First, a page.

Feeding the villains
Hannibal Lecter aside, what do villains eat?
I can’t remember seeing Darth Vader ingest a nourishing meal, or any meal for that matter, possibly because seeing the hardened hero-turned-villain slurping brown mush through a straw would make him more pitiful than frightening.
Likewise, Batman’s Riddler, I imagine, might enjoy a bowl of alphabet soup or a mysterious stew, not only pumpkin pie, which he only orders but doesn’t eat.
Sometimes it’s the food they eat that makes them villains. Think of the wolf in Little Red Riding Hood, who continues to terrify people through myths and tales, despite the fact that wolf aggression towards humans is much less common than the fairytales suggest.
Or the cannibalesque witch in Hansel and Gretel, who’d appear much less frightening if she happened to keep siblings around to do housework, rather than fatten them for a meal.
Speculations aside, villains must eat, mustn’t they?
Thoughts like these have led me to develop some of the stories for my new culinary noir collection, ‘Pass the Cyanide’, as I vowed to feed my heroes and villains equally. After all, it might be hunger or a diet that turned them into villains in the first place.
Some of them, as it turned out, had a rather peculiar diet that poses significant danger to life, while others got inspired by the many sharp objects in the kitchen. Oh, and when it comes to sharing one’s treasured culinary secrets, the thought of them became so unbearable to one particular villain that he simply had to…
You see where this is going, don’t you?
Simply put, food has always been a source of inspiration in my life, so it was inevitable it would find its way into my stories as well.
Many stories, as it turns out, because publishing ‘Add Cyanide to Taste’ was supposed to be a one-off, my self-indulgent book to soothe the ills of the pandemic, but readers took to it, so it turned into a series. Naming it ‘Cooking with Cyanide’ probably won’t score any brownie points with my guests, who are already getting suspicious when I inquire about their allergies.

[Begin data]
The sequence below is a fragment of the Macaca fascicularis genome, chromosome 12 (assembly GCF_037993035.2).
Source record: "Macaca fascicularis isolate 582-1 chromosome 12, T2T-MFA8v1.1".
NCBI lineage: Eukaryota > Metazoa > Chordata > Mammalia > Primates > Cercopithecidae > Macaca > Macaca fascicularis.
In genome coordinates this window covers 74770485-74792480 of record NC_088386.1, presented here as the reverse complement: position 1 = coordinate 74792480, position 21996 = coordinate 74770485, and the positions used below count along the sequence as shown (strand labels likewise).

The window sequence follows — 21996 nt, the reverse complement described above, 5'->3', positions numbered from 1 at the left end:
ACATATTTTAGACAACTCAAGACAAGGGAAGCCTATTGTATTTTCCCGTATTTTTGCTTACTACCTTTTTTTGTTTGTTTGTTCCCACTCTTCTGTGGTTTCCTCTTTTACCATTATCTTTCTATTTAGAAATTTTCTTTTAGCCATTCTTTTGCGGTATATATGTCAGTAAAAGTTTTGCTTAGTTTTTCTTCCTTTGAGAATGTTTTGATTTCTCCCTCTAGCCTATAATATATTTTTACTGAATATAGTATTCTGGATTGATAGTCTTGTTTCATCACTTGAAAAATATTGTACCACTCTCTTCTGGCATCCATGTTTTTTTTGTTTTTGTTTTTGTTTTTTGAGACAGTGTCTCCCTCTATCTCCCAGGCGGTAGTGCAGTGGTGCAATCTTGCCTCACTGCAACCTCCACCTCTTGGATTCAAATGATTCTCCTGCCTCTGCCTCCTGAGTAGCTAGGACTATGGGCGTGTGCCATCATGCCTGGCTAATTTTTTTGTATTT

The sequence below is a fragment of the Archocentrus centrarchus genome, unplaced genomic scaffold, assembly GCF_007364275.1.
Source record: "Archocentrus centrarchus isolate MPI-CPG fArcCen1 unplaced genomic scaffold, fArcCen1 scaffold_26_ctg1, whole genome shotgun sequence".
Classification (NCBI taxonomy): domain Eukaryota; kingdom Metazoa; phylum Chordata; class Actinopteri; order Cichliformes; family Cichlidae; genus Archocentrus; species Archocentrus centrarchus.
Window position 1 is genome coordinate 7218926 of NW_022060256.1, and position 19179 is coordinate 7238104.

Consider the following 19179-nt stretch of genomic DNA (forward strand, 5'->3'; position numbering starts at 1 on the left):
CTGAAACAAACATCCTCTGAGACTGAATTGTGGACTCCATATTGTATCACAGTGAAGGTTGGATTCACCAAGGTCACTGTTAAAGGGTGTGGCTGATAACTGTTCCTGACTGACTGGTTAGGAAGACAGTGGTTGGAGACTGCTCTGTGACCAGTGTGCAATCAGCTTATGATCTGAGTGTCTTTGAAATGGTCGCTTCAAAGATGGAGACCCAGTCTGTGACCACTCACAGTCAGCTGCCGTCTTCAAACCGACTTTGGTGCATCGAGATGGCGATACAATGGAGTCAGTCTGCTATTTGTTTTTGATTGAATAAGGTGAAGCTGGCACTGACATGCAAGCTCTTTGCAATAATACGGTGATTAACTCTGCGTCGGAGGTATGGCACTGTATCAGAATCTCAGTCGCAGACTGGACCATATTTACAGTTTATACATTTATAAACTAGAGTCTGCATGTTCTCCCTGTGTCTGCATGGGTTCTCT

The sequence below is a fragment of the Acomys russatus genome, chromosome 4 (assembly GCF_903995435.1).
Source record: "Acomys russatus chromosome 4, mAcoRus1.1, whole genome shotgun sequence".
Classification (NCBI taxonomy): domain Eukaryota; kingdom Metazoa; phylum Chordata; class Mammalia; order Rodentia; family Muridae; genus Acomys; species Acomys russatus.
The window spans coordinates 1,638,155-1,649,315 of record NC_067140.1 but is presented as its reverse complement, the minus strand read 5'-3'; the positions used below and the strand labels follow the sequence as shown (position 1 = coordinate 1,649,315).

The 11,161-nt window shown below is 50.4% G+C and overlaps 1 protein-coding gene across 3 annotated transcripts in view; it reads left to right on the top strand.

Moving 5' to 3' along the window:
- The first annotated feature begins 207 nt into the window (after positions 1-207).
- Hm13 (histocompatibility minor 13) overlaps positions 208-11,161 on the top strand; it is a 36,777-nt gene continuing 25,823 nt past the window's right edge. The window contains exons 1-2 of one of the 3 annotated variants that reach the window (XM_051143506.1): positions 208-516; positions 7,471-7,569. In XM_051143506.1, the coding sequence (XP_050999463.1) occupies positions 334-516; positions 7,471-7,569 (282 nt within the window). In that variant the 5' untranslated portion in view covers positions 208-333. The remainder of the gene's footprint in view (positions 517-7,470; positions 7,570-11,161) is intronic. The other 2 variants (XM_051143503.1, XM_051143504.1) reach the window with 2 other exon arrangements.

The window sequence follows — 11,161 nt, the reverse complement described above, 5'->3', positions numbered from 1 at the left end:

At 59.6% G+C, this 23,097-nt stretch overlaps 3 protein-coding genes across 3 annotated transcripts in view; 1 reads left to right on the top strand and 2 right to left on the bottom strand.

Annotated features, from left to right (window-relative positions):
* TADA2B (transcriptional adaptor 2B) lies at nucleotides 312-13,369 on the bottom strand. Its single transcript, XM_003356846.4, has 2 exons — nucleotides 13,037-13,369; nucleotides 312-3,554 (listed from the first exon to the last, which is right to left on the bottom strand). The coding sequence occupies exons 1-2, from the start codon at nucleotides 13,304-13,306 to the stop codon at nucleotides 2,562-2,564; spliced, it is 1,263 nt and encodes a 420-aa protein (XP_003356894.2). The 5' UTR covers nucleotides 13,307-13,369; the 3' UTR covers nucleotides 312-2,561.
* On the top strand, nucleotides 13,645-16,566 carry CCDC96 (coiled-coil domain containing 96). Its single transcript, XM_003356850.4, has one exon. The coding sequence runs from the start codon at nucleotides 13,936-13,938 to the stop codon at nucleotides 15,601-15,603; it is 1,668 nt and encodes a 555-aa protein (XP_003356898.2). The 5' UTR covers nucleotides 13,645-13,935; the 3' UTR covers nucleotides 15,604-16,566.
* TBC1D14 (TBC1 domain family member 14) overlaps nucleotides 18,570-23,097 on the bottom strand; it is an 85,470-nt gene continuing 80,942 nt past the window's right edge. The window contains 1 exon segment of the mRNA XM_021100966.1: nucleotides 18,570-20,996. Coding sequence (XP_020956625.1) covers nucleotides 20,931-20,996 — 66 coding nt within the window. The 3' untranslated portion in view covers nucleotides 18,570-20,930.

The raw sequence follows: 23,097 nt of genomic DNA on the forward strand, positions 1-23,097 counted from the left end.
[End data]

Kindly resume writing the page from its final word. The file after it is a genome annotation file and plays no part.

What can I say? Writing culinary noir comes with a few downsides, alas, it’s too late to pull back. ‘Pass the Cyanide’ is coming out, the E-book on 3rd November and the paperback two weeks later, 17th November.
To give you a taste of how dark and twisted those stories are, here’s one of them as a taster.
The paid subscription offers exclusive content, insights and early access to my work. If you enjoy reading ‘Hungry Words’ and would like more such content, please consider becoming a paid subscriber.
It was supposed to bring him back, not drive him insane.
Lights on the sleek cooking device blinked at him. The darkness added a sinister tone to it, but pulling up the shutters would risk attracting the attention of the journalists that were prowling around his house, stealing his rubbish. As much as this sudden interest in his life flattered him, Ernest would rather die than allow his secret to come out.
What kind of a celebrity chef hides in his office? It was all because of the E-chef. Every time the damn appliance let out that annoying ping to alert him it was time to add another ingredient, Ernest’s self-respect wailed. At first, he’d got excited and tried to guess the ingredient that was going to appear on the E-chef’s screen, but it had started to wear him down. The damn thing was supposed to rescue his career, not hijack it.
Keep reading with a 7-day free trial
Subscribe to Hungry Words to keep reading this post and get 7 days of free access to the full post archives.